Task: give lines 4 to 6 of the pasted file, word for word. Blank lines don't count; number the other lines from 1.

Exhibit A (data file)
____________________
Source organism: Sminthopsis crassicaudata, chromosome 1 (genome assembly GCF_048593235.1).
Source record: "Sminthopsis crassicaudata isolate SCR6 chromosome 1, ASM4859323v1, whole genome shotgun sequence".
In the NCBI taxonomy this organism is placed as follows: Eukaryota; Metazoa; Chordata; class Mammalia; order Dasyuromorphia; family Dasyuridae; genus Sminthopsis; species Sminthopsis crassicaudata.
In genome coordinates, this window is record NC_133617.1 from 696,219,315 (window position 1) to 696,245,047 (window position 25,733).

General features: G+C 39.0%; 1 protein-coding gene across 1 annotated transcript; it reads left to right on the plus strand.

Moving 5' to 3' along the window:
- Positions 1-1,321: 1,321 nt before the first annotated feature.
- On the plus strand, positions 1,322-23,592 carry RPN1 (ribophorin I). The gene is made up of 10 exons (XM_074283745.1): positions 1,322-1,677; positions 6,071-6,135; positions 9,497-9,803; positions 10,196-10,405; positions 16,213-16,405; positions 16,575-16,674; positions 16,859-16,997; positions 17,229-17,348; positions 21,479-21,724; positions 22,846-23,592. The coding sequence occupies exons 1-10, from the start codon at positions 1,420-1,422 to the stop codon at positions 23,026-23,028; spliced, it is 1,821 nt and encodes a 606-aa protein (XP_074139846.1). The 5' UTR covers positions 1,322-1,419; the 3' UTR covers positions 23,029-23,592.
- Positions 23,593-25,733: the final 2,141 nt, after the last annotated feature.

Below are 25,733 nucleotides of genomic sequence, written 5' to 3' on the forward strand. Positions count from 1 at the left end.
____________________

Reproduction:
In genome coordinates, this window is record NC_133617.1 from 696,219,315 (window position 1) to 696,245,047 (window position 25,733).

General features: G+C 39.0%; 1 protein-coding gene across 1 annotated transcript; it reads left to right on the plus strand.

Moving 5' to 3' along the window: